“Self-care is never a selfish act—it is simply good stewardship of the only gift I have, the gift I was put on earth to offer to others.”– Parker Palmer
This is the final post in my series on relationships. As previously mentioned, the time has come to get this all out coherently, so bear with me. It will be broken down into three separate posts (1. Learning To Be More Open and 2. Accepting Fear) so that this isn’t too overbearing.
Caring for Others
Currently, in my life, the self comes second to caring for others. I know I need to change that, although I still feel the need to care for those around me as a higher need. I’ve been caring for a sick parent to varying degrees (depending on where in the UK I was at the time) since I was 16, making that almost 7 years now. I don’t regret taking on this responsibility (gosh no!), as I see it as my duty? Our parents do so much for us in ensuring that we are supported during the start of our lives (well at least most of them do), so it almost feels logical to help them when they need it.
The need to serve others also comes to mind when thinking about the self. I don’t just mean those close to me, as then I’d just be repeating myself. I mean feeling the need to help others in whatever way humanly possible- anything to simplify life after all. A Mormon teaching on the importance of serving comes to mind when discussing the need to serve others; having said that, being helpful has been in my nature long before religion came into my life.
What forms the self?
Two words immediately spring to mind if I use ‘self’ as my base point.
The first word is solo. Solitude and being ‘solo’ gives you time to look internally and discover. Discover who you truly are and learn to accept/love who that person is that you truly are. Of course, that can be clouded by self-doubt, but love wasn’t formed in a day!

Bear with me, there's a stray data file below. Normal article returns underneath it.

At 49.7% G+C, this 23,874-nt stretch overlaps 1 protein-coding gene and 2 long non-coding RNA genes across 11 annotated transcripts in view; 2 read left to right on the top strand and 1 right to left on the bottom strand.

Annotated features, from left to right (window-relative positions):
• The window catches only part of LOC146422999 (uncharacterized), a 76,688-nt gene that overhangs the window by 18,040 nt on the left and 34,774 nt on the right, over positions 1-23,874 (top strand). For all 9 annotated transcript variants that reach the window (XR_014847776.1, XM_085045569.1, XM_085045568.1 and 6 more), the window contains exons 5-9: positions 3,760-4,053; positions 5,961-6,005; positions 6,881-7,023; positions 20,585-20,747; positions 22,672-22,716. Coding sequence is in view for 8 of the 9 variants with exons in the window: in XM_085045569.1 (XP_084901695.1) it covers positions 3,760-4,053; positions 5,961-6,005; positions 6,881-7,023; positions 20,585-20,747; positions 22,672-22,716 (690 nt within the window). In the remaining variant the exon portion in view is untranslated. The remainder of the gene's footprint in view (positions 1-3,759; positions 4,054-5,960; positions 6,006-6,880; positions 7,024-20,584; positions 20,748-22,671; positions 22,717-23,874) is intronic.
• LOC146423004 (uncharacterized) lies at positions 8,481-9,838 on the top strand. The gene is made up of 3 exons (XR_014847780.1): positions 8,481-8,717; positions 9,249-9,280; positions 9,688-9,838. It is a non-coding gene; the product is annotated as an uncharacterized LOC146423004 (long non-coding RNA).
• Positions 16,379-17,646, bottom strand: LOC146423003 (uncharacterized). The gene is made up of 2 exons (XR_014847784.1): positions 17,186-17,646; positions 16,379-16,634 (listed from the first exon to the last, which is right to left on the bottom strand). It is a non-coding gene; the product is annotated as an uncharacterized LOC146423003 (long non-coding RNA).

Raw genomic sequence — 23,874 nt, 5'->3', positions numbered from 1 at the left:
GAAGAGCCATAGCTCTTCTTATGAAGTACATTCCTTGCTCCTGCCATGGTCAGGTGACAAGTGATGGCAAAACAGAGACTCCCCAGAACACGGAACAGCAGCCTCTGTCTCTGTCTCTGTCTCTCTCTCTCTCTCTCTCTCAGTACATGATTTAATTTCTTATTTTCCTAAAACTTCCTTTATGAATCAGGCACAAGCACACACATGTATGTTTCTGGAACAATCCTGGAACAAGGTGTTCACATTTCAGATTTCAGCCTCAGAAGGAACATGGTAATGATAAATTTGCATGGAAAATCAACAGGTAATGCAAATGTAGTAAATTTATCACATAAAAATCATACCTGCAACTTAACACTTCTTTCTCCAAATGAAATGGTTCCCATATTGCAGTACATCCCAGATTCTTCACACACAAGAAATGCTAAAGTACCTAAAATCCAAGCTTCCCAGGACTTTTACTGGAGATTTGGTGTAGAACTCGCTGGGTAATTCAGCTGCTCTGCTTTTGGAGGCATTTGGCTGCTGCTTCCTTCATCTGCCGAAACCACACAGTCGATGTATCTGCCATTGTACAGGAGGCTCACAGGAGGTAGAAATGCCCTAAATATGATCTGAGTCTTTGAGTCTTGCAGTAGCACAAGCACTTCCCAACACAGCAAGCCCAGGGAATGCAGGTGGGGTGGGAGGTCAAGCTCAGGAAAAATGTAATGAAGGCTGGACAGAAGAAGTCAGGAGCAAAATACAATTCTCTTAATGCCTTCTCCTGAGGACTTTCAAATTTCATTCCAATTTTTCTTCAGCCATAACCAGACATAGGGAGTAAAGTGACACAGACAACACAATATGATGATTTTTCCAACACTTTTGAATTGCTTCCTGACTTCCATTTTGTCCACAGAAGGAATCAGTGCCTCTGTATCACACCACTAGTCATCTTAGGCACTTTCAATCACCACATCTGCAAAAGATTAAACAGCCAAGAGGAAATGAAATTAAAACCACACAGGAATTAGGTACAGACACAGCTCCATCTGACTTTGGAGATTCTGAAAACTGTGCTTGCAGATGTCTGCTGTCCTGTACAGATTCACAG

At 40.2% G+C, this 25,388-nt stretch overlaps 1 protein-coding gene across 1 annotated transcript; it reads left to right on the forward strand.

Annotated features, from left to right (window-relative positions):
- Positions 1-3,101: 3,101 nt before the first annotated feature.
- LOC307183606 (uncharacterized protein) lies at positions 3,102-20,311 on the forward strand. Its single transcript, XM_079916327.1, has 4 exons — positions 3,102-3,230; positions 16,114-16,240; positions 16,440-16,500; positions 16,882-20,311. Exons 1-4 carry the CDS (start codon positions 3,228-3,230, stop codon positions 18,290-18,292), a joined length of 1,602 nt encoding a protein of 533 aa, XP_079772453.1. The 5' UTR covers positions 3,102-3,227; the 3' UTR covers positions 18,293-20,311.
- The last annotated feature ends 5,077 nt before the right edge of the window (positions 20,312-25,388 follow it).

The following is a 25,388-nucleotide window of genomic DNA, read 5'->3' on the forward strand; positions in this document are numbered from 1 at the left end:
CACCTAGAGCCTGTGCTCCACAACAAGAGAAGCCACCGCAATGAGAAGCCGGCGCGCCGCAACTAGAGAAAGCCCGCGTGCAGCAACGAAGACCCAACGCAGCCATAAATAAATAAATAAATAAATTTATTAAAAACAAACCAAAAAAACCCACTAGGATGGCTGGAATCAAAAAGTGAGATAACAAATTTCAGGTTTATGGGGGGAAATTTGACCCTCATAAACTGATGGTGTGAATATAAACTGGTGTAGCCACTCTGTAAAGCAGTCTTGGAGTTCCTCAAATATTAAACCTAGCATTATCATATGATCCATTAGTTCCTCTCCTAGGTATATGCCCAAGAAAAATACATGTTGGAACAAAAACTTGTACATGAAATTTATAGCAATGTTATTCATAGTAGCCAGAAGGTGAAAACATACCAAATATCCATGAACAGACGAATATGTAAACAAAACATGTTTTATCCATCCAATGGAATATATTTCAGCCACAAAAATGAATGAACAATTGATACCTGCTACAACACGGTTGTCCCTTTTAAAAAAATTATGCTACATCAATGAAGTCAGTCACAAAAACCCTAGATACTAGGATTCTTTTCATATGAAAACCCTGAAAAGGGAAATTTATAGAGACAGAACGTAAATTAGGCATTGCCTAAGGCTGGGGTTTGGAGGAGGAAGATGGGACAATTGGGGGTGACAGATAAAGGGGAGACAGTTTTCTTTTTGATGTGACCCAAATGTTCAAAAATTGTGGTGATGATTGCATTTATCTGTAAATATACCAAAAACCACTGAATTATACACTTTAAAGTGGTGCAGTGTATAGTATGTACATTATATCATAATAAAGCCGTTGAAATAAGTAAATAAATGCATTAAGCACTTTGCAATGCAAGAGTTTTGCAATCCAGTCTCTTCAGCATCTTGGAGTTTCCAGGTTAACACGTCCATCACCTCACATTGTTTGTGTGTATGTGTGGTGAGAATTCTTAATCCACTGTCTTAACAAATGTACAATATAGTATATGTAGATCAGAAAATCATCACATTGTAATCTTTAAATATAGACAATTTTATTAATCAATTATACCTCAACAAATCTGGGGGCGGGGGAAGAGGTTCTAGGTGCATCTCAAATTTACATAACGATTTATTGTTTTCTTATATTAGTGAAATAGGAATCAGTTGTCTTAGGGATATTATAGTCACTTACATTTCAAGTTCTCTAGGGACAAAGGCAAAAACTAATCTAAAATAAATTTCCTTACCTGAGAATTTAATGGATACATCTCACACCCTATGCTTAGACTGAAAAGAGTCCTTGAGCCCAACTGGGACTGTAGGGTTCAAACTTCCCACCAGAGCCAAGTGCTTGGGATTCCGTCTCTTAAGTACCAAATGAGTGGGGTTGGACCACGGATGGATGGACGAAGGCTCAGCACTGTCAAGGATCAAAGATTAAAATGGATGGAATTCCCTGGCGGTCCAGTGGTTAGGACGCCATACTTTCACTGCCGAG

The second word is selfish. I know what you’re thinking. ‘How can learning to accept and love yourself make you selfish?’ Fun fact: It doesn’t. What I’m in fact saying is the opposite- not taking the time to accept and love yourself is selfish. If you’re not willing to take the time to be at one with yourself and accepting of who you are, how on earth can you expect anyone else to?
Self Love is Essential.
Taking the time to accept each morsel of you and ensure that you are balanced is essential. I know that if I don’t take time out for myself to do the things that I love (such as writing on this blog!) then I will quickly slip back into a deep depression, making me useless to both myself and the people around me that I wish to care for.
Let me make this clear. Self-love doesn’t have to be materialistic! It could be as simple as writing in a journal or singing along to your favourite music; as long as it relaxes you, that’s all that matters. Dedicating time to build Lego kits is self-love for me because it’s a focused topic with eye-catching results, but what you do is your choice!
That’s all for now! To conclude I’d like to say this:
Be selfish. Say no if you have to. Your ‘self’ is more important than anything else, and don’t let anyone tell you otherwise.